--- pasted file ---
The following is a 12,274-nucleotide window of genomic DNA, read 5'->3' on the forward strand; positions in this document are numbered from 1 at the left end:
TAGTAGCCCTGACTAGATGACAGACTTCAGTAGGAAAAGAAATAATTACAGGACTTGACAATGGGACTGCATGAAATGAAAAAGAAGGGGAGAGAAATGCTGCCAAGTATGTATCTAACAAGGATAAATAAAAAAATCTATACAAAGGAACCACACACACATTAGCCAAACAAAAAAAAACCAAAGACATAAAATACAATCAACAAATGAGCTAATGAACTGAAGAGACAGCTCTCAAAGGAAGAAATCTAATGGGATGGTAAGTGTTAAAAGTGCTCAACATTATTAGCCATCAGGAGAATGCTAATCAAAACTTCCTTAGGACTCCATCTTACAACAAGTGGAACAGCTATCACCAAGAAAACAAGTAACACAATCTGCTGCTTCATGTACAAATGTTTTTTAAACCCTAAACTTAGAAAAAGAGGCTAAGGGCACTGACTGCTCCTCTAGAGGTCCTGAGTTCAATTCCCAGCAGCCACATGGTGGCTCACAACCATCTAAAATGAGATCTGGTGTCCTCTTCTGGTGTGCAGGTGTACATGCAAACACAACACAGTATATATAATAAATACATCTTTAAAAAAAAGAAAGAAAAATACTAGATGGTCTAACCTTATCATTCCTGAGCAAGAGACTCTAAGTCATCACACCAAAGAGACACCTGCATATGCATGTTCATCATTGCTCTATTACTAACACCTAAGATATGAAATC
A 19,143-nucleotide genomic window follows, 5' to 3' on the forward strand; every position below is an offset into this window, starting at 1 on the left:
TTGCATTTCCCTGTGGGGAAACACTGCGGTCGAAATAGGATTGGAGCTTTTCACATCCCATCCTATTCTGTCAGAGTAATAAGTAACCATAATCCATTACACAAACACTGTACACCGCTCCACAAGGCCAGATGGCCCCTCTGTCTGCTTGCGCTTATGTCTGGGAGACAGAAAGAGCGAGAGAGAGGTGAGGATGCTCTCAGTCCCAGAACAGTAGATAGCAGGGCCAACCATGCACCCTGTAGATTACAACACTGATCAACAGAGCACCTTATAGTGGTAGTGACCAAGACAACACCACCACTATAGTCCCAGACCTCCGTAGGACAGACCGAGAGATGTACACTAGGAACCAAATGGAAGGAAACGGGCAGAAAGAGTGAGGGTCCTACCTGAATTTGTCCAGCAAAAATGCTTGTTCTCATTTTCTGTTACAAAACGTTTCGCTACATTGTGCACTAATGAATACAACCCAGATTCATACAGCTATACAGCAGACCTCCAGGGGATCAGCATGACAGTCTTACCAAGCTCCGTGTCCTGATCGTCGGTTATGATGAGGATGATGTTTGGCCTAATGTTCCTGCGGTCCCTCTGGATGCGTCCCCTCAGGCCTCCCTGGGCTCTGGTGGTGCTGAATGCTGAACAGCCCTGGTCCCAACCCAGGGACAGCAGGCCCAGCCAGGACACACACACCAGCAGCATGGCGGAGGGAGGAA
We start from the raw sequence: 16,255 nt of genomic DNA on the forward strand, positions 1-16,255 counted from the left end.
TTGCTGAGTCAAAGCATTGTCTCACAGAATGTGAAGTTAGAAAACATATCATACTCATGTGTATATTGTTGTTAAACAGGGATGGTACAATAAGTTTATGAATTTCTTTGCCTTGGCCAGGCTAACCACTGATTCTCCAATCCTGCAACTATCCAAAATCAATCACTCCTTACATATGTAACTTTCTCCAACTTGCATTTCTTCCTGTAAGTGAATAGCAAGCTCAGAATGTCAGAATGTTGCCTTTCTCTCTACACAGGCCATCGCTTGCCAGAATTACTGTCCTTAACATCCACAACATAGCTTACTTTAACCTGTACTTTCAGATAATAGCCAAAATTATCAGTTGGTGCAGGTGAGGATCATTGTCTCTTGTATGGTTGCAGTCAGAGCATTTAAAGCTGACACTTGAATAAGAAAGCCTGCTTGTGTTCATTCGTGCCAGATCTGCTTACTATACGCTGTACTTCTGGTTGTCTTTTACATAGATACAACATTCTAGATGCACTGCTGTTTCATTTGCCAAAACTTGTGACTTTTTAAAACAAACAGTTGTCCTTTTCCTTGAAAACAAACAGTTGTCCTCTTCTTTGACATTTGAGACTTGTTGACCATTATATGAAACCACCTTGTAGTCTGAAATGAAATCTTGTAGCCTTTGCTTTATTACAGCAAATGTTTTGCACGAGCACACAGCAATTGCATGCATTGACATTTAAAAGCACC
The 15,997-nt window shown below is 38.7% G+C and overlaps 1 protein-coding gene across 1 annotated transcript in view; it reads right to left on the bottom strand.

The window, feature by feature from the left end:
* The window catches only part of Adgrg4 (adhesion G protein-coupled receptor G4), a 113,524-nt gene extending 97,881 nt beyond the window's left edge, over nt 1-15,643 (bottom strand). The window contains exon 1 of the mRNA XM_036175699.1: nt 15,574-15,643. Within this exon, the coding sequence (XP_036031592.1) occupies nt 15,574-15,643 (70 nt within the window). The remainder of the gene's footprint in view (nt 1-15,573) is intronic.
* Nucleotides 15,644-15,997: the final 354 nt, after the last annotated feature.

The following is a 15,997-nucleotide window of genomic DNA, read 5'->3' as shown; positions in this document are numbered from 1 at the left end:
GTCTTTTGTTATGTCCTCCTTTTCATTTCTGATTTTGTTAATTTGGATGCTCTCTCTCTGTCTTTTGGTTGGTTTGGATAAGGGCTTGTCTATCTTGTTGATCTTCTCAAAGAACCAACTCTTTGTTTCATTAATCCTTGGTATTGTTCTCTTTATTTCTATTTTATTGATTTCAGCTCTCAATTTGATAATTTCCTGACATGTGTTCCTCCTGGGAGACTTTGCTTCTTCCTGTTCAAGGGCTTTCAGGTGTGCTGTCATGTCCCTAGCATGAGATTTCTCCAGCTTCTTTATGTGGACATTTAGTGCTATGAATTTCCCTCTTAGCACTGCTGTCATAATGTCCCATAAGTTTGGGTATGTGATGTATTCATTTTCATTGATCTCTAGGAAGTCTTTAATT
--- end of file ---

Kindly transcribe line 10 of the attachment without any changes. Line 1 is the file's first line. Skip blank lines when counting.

* Nucleotides 15,644-15,997: the final 354 nt, after the last annotated feature.